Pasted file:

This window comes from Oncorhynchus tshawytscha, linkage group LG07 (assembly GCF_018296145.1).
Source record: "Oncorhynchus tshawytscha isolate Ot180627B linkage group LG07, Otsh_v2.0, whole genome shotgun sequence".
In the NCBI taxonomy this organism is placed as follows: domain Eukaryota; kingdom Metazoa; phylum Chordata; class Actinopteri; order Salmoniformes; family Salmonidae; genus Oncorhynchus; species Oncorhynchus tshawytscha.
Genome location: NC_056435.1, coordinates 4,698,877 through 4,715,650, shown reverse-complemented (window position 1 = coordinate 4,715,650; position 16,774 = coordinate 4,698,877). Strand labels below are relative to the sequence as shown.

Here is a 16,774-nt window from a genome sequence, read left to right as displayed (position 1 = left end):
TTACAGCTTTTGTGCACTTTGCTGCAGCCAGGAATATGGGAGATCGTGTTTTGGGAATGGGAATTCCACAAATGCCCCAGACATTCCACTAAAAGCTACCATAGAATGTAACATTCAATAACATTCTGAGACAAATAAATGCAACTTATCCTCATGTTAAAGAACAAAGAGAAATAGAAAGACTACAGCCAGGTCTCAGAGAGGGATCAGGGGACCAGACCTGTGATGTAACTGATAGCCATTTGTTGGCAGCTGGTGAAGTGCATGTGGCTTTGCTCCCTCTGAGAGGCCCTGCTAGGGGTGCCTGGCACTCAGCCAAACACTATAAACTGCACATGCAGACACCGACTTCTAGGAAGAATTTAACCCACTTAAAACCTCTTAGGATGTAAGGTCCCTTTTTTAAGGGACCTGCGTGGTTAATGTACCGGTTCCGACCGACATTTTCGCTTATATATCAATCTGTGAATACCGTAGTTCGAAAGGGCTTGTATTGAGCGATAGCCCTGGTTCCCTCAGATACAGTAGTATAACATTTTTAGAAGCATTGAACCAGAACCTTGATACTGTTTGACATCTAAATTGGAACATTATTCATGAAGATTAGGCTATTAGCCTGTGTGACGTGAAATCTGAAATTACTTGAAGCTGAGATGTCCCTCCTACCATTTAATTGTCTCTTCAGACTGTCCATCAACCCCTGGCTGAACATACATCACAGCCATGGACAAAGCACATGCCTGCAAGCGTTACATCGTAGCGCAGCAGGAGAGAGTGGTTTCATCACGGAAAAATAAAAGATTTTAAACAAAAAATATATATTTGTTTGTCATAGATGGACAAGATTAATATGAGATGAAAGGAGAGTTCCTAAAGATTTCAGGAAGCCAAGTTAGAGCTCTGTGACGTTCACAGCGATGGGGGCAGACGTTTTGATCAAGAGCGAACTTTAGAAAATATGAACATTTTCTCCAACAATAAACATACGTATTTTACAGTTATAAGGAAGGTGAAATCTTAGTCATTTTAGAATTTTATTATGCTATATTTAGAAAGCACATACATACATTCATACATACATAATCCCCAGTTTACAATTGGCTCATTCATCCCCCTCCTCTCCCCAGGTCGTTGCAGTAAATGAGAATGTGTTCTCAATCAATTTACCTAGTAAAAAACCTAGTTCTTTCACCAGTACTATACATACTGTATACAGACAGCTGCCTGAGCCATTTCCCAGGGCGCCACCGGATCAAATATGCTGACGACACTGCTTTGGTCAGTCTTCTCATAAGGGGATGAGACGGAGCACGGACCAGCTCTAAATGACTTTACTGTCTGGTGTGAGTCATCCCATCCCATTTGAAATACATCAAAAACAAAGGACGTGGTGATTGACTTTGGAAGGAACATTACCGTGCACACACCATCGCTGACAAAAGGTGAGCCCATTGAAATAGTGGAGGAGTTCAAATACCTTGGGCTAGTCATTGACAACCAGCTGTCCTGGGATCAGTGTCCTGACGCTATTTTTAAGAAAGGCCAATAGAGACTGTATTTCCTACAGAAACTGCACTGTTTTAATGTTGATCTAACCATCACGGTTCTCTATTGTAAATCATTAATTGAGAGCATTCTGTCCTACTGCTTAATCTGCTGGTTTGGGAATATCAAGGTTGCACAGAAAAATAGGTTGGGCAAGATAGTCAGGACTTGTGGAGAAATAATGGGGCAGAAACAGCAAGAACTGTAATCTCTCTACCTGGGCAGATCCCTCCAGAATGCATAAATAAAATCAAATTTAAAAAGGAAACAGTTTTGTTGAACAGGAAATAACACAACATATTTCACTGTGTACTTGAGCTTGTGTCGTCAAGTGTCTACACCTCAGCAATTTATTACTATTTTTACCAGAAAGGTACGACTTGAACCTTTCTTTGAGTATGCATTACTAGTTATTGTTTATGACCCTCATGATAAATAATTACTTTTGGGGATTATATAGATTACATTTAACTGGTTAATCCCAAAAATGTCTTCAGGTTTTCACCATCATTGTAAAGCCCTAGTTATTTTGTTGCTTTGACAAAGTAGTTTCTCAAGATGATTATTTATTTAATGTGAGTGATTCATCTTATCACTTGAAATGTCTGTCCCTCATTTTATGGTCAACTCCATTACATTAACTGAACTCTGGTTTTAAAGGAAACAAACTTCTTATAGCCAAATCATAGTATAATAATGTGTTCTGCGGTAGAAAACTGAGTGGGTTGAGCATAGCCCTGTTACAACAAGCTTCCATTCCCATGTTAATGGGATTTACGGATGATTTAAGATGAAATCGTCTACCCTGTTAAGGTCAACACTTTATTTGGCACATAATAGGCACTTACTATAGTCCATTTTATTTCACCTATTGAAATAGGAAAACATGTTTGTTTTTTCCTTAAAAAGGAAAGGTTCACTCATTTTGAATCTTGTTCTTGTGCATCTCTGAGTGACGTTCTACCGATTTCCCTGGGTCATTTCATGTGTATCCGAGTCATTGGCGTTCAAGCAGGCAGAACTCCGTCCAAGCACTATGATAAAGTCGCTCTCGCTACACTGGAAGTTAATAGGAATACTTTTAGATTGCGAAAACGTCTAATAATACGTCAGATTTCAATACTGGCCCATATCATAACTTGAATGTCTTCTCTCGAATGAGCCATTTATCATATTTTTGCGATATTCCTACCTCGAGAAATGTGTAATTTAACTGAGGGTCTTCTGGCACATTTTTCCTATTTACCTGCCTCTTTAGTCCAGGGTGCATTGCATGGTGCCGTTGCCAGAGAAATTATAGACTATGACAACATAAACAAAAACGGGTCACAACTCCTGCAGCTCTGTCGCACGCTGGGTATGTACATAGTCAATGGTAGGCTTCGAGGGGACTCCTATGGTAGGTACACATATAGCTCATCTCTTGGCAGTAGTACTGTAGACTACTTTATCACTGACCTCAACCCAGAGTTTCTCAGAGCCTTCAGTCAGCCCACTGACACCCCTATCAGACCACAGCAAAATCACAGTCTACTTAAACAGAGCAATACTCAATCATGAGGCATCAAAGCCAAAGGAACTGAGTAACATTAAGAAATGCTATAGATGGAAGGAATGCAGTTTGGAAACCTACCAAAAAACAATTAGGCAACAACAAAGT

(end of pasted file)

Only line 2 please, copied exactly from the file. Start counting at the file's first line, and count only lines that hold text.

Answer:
Source record: "Oncorhynchus tshawytscha isolate Ot180627B linkage group LG07, Otsh_v2.0, whole genome shotgun sequence".